See Perosa 1973, rpt. 2000, n. 18 (pp. 171-72) for mention of an "Alexis" in an epigram of Filippo Buonaccorsi, known as "Callimaco," and of an epigram (perhaps) of Calderini. The "Alexius Romanus" cited in the dedicatory letter of Niccolò Perotti's commentary on the Silvae of Statius (1472) and another mentioned in a collection of writings for Alessandro Cinuzzi (1477) probably refer to other persons, not to Alessio Stati.
Other members of the family must also have had connections with Pomponio and his circle. An important testimony of these relations is the copy of Pomponio's edition of Sallust's opera (Rome: Eucharius Silber, 1490) now in the Royal Library of Copenhagen (Inc. 3587), which contains the Stati coat of arms (f. 2v) and an illuminated initial on the incipit page (f. 3r) depicting the helmeted head of a Roman commander, modeled on an antique coin portrait of Julius Caesar.
Similar arms, though with different tinctures, are found in the incipit initial of a copy of Cicero's De oratore [Subiaco: Conradus Sweynheym and Arnoldus Pannartz, before 30 Sept. 1465] (ISTC: ic00654000) now at the Biblioteca Angelica (Rome), Inc. 505. We thank Martin Davies for kindly bringing this to our attention.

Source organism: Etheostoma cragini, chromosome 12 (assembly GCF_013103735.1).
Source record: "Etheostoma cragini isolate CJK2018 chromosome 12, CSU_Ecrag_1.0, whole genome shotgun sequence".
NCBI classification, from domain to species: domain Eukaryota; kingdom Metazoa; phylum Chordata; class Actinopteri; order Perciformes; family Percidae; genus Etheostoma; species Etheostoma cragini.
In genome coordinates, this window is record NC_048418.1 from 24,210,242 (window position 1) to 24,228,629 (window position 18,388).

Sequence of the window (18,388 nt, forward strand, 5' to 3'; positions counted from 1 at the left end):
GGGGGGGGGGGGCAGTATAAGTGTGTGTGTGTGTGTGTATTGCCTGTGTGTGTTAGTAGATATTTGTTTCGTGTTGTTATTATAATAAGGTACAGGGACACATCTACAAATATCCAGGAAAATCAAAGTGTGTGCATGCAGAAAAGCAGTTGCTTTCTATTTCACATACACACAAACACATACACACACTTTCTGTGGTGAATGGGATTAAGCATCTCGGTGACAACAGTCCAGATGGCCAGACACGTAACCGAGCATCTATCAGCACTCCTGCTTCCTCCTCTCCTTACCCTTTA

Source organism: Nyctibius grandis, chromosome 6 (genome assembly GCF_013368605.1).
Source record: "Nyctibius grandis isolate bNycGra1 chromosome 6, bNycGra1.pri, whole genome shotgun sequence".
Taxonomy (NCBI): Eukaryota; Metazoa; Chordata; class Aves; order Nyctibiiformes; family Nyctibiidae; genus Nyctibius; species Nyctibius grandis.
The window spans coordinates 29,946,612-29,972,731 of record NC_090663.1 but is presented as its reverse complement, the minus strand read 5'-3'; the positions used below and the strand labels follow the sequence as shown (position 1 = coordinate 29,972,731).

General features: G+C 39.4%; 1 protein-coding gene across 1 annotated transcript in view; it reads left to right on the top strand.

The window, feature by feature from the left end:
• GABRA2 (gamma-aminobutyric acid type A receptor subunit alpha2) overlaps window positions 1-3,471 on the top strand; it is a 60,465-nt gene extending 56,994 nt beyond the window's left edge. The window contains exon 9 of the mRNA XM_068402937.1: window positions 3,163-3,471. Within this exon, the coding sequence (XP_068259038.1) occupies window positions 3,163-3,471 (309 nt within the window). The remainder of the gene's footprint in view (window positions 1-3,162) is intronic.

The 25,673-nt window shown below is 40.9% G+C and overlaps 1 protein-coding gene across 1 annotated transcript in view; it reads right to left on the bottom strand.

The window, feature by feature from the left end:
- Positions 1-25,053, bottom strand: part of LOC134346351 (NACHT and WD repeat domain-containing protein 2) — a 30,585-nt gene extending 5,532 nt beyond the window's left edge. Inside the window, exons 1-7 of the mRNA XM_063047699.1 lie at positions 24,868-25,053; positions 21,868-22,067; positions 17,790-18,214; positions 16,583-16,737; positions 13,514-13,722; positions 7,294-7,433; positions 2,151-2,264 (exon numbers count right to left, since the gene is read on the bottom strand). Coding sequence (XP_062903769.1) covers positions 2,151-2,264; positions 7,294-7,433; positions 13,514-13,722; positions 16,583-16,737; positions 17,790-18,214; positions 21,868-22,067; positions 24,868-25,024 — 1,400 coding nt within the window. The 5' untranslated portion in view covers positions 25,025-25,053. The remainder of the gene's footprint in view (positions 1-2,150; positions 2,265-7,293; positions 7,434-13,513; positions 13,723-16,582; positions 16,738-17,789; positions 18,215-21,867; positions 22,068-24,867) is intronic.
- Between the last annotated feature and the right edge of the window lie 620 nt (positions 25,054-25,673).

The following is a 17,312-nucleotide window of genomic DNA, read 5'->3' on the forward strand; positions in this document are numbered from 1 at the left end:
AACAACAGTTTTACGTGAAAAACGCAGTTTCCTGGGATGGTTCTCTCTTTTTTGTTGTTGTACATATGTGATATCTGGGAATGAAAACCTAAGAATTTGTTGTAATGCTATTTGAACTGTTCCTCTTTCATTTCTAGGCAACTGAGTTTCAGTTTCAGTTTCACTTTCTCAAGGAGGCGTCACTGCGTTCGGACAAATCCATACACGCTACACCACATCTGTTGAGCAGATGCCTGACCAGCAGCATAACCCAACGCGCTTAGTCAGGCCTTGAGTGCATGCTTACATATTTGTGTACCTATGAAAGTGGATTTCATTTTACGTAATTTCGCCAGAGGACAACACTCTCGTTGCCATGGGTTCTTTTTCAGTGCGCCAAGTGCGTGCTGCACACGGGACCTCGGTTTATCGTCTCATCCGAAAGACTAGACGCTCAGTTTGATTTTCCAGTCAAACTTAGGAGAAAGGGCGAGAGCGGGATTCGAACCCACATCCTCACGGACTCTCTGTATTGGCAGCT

Bibl. Miglio and Rossini 1997, 98, Fig. 63.
The Stati family
The Stati, or Stati Tomarozzi, belonged to the municipal aristocracy of Rome, and various members are listed as Conservatori di Roma, including Paolo Stati (1398), Lello di Paolo (1413), and Cristoforo di Paolo (1536 and 1548). The latter also served as Maestro delle Strade in 1545, and is mentioned among the gentilhuomini romani listed in Marcantonio Altieri's Li Nuptiali, book 3. The family owned considerable property in the rione S. Eustachio and several members of the family were buried in the Church of S. Eustachio, popularly known at the time as 'Santo Stati'.l. Estense, gamma. B.6.25, Camp. App. 222, ff. IIIr-Vv)